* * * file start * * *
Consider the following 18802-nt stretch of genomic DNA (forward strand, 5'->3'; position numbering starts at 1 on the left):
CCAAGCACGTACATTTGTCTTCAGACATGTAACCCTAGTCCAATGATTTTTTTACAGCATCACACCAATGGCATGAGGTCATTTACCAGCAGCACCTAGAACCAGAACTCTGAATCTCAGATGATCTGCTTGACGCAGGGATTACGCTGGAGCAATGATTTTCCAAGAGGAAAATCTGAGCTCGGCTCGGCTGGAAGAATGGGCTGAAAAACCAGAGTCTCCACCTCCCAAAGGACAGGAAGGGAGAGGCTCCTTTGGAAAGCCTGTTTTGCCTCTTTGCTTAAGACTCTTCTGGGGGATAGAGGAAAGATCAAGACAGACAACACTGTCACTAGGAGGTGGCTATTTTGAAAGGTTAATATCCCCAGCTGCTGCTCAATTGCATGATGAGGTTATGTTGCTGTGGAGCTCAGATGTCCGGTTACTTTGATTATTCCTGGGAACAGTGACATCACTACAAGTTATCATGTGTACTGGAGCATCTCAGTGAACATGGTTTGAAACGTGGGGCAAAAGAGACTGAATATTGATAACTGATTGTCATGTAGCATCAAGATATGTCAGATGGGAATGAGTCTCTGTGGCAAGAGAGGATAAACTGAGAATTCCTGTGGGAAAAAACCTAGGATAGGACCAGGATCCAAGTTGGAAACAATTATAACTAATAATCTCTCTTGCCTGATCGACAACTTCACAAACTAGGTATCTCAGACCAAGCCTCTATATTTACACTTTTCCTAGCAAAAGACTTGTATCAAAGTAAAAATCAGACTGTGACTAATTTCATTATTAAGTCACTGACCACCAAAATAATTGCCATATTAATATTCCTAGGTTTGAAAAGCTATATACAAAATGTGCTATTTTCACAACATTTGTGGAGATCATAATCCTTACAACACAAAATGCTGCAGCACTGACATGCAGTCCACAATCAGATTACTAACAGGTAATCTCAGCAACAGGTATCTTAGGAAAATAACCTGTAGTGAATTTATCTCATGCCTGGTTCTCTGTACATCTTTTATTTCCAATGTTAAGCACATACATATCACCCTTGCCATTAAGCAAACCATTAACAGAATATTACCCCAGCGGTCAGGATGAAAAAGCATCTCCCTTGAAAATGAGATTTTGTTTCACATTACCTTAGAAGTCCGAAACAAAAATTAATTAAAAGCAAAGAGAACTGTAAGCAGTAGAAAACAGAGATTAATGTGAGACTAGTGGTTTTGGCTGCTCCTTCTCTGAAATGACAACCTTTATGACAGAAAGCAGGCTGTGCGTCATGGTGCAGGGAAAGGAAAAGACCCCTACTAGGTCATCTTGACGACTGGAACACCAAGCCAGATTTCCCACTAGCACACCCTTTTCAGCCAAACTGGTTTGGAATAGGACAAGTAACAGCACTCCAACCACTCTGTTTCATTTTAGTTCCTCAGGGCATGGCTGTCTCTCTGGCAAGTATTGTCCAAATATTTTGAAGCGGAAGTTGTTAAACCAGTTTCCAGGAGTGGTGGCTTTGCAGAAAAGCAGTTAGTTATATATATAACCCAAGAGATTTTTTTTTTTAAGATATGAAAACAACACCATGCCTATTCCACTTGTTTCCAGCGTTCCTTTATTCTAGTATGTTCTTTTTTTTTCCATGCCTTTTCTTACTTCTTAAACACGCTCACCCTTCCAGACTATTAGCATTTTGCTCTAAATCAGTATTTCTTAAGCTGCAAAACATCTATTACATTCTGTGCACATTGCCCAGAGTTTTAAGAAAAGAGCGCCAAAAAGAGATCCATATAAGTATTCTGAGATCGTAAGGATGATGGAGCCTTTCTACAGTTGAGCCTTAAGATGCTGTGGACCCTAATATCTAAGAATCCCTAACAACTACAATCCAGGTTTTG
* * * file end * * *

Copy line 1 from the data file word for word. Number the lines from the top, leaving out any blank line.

Consider the following 18802-nt stretch of genomic DNA (forward strand, 5'->3'; position numbering starts at 1 on the left):